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Technology is increasing the potential for what it means to deliver legal services every day. The proliferation of devices that produce data means that there is greater opportunity for understanding how previously untapped areas of the market interact with one another. The vastness of this data now means that even seemingly discounted pieces of information can be aggregated to great effect. For example, the comments from Yelp reviews can be used to more accurately predict which restaurants will have health code violations, and your interactions on social media can be used to help more accurately predict where crowds will form, emerging fashion trends, or even the spread of contagious disease.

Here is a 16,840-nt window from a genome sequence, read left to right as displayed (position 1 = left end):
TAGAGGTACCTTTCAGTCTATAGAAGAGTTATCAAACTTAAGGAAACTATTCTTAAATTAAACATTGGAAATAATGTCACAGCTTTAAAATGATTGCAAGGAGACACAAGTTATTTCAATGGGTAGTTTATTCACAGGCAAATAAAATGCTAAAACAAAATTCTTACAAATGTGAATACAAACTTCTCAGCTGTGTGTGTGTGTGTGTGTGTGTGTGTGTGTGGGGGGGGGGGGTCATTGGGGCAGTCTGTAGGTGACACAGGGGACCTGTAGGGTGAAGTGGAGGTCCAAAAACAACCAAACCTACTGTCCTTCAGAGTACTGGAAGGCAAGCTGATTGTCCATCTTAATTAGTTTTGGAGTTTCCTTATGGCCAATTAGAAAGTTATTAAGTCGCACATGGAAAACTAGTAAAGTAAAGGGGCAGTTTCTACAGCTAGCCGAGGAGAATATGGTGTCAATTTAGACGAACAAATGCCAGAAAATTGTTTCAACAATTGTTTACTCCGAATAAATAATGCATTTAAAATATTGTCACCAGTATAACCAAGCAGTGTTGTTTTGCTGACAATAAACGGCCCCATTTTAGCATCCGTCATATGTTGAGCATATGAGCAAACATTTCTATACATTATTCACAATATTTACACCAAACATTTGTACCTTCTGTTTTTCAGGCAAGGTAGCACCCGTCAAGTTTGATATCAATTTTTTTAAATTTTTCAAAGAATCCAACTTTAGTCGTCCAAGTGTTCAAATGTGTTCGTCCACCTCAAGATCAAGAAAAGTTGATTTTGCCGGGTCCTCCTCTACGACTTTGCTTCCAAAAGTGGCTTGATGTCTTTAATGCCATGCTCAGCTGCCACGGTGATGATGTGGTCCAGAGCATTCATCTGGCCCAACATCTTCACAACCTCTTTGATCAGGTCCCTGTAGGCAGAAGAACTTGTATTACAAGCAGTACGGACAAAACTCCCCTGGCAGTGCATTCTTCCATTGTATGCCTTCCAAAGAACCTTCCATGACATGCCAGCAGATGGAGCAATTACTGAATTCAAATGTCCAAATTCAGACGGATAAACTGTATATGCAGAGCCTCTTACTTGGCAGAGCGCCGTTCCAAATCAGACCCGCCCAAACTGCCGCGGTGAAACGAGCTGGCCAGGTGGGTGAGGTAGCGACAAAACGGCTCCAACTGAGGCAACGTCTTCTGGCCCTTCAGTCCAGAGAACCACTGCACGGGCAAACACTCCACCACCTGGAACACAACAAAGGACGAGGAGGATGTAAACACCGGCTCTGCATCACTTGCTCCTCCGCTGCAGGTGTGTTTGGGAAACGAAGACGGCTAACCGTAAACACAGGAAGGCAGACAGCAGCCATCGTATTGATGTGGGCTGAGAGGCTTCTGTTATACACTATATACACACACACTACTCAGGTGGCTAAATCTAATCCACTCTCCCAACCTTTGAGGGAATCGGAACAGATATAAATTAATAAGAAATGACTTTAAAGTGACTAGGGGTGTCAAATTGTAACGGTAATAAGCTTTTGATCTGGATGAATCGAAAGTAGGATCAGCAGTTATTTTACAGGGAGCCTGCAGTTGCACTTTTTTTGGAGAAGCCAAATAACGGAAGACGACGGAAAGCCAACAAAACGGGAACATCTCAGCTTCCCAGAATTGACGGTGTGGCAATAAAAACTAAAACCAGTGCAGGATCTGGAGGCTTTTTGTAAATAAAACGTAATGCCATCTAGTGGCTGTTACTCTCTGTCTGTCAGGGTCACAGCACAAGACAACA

This same potential exists in the legal industry. Last January, during the 2019 MIT Computational Law Course, one of the standout modules of the course focused on how information could be atomized, standardized, and configured to yield more dynamic possibilities beyond e-discovery. This session will provide an overview on the value of data and the ways that data might be used to push the limits of what people currently imagine as possible, discuss the strategies for building interoperable legal apps and services, and look at how this nascent technology could be optimized for future use cases.
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